German First World War 10.5-cm leichtes Feldhaubitze 16 (10.5-cm leFH 16), (Serial Nr. 3264).  This gun was captured by the 102nd Battalion and 10th Battalion West of Bourlon Wood, France, on 27 September 1918.

Tavistock, Ontario

 (Photo courtesy of Terry Honour)

German First World War 25-cm schwerer Minenwerfer alt Art (25-cm sMW), (Serial Nr. 1846) above the trunnions left and right TBC.  This heavy treanch mortar was captured by the 102nd Battalion on 9 Oct 1917 at Vimy Ridge.  Mounted in front of the Royal Canadian Legion Branch No. 518, 223 Hope Street.

Thunder Bay, Ontario

 (Photos courtesy of Terry Honour

German First World War 7.7-cm Feldkanone 96 neuer Art (7.7-cm FK 96 n.A.), Field Gun, (Serial Nr. 69), TBC, Mountain View Cemetery.

Trenton, Ontario

  (Photo courtesy of PDA) 

German First World War 7.7-cm Feldkanone 16 (7.7-cm FK 16), (Serial Nr. 12490), no data.

Uxbridge

 (Photo courtesy of Andre Blanchard)

German First World War 15-cm schwere Feldhaubitze 1902 (15-cm sFH 02), (Serial Nr. 911), Fried Krupp.

Waterford, Ontario

 (Photos courtesy of JustSomePics)

German First World War 25-cm schwerer Minenwerfer alt Art (25-cm sMW), (Serial Nr. 1930), TBC.  This trench mortar was captured by the 9th Field Company, Canadian Engineers at Vimy Ridge on 9 April 1917.  Listed in the records as a 17-cm, it is on display as a High School Monument.

The 25 cm schwerer Minenwerfer (German for "mine launcher"), often abbreviated as 25 cm sMW, was a heavy trench mortar developed for the Imperial German Army in the first decade of the 20th century.  It was developed for use by engineer troops for destroying bunkers and fortifications otherwise immune to normal artillery.  The 25 cm schwerer Minenwerfer was a muzzle-loading, rifled mortar that had a hydro-spring type recoil system.  It fired either a 97 kg (210 lb) shell or a 50 kg (110 lb) shell, both contained far more explosive filler than ordinary artillery shells of the same caliber.  The low muzzle velocity allowed for thinner shell walls, hence more space for filler for the same weight shell.  The low velocity also allowed the use of explosives like ammonium nitrate–carbon that were less shock-resistant than TNT, which was in short supply at the time.  Shells filled with TNT caused a large number of premature detonations, making the Minenwerfer riskier for the gun crew than normal artillery pieces.  In service, the wheels were removed and the sMW was then placed in a pit or trench at least 1.5 meters (4 ft 11 in) deep, protecting the mortar and its crew.  Despite the extremely short range, the sMW proved to be very effective as its massive shells were almost as effective in penetrating fortifications as the largest siege guns in the German inventory, including the 42 centimeters (17 in) Dicke Bertha (Big Bertha), a howitzer that was more than 50 times the weight of the sMW.  The effectiveness of the sMW is indicated by the number in service, which increased from 44 when the war broke out, to 1,234 at its end.  In 1916, a new longer barrelled version was put into production.  This new model, which had a longer range, was designated the 25 cm schwerer Minenwerfer neuer Art (German for "new pattern"), which was abbreviated as 25 cm sMW n/A.  The older, short-barrel model was then designated as the 25 cm sMW a/A (alter Art)(German for "old pattern").  Internet: http://en.wikipedia.org/wiki/25_cm_schwerer_Minenwerfer.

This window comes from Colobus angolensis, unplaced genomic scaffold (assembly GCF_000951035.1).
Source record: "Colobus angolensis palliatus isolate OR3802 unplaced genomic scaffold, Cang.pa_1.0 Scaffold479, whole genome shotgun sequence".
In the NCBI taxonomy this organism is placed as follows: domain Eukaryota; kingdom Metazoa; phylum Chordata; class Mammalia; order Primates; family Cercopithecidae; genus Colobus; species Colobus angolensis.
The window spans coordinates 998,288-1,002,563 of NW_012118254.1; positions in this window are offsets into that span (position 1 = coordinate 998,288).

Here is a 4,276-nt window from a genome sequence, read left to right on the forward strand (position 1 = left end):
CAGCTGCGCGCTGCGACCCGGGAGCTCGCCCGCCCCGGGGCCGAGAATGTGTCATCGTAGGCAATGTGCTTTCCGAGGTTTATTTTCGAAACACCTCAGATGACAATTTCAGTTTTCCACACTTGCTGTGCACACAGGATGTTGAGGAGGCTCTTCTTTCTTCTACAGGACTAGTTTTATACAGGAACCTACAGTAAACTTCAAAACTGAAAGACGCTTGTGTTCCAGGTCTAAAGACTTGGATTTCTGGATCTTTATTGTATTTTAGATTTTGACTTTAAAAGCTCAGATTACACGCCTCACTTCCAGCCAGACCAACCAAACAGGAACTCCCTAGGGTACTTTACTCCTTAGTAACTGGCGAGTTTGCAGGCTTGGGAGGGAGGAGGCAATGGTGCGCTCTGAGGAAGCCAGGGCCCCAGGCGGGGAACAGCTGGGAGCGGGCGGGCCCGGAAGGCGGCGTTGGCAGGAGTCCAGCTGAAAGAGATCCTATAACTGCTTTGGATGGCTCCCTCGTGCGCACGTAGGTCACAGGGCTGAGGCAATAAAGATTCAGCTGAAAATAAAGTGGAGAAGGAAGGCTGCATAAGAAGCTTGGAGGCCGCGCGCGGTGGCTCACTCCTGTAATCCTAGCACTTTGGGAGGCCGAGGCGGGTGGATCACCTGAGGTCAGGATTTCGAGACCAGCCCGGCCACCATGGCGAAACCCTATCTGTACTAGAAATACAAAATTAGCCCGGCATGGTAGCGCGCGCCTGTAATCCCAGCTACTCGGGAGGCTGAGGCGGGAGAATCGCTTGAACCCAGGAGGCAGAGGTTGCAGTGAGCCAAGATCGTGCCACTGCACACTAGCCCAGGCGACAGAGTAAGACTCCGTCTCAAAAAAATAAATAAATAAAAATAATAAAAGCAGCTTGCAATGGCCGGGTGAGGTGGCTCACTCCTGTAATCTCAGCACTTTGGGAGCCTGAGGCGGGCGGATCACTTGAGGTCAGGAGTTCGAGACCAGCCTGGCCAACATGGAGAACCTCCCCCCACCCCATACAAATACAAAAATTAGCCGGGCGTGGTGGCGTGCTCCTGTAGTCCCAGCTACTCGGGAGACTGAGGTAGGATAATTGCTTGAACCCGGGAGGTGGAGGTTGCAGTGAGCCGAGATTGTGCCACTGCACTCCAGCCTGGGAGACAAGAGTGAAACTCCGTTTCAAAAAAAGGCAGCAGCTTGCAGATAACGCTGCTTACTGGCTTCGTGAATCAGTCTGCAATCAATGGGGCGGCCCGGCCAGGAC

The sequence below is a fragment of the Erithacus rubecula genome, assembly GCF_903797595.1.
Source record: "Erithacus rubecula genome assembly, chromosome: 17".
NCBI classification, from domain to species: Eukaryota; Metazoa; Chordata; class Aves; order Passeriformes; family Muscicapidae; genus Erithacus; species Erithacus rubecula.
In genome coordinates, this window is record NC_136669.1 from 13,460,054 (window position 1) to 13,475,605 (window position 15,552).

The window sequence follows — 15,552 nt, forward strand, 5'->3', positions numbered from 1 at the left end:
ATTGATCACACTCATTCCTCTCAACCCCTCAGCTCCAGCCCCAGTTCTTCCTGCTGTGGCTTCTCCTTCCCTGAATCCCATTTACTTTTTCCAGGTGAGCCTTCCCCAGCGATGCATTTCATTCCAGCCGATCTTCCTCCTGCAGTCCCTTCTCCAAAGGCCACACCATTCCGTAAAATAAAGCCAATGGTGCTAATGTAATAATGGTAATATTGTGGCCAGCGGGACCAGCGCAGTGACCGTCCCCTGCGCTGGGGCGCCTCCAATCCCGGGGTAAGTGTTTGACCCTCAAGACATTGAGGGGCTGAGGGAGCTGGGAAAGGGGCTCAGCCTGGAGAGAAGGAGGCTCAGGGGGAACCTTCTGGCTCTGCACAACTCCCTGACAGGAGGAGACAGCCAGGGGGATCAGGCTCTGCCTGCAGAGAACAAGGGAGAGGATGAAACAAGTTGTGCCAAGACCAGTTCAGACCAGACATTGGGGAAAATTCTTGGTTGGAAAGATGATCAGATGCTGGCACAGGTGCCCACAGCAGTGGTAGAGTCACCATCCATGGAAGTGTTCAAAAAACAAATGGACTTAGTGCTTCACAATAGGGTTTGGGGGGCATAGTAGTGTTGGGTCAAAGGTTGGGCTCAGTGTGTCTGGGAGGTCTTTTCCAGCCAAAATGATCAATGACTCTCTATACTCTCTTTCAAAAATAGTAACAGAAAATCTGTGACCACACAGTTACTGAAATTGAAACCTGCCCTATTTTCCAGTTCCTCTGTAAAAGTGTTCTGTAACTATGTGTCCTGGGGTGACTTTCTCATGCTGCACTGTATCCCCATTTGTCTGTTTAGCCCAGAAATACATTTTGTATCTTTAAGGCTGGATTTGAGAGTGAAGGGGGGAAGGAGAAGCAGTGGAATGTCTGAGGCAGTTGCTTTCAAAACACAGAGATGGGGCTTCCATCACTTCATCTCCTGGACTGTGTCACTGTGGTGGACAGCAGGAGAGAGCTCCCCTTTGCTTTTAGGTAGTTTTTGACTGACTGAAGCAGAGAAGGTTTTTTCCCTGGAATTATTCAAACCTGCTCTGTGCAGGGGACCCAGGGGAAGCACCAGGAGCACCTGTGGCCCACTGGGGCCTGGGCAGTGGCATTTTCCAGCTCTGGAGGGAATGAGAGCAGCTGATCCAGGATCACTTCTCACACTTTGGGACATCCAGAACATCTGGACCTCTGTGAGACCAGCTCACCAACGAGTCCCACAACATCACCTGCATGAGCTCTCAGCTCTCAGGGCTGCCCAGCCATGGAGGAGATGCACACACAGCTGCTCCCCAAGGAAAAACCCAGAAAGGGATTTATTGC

Windsor, Ontario

  (Photos courtesy of Kevin Hodson)

German First World War 7.7-cm Feldkanone 96 neuer Art (7.7-cm FK 96 n.A.), Field Gun, (Serial Nr. 4451), being restored at St. Clair College.

  (Photo courtesy of Kevin Hodson)

German First World War 15-cm schwerer Feldhaubitze 13 (15-cm sFH 13), (Serial Nr. 125), TBC, salvaged by the 2nd Division Southeast of Bois de Bouche, near Cagnicourt by No. 2 Section, 1 CDAC.  It is now on display with the Essex-Kent Scottish Regiment at Sandwich Street. 

The record on this sFH 13 states ‘salvaged’ rather than captured.  Likely damaged in counter-battery fire, Kevin Hodson guided the restoration and notes the breech block is severely jammed half-way and the firing pin still present, possibly indicating the crew didn’t have time to remove it before capture.  The gun crew was either incapacitated or already deceased.  The restorers at St Clair College tried extreme measures to free-up the block including heating the breech ring and applying an 18-ton hydraulic jack – to no avail.  Kevin concludes the crew simply abandoned it since it could no longer be fired.  It may have backfired and distorted the block; therefore the only way to remove it would have been to saw through the breech ring.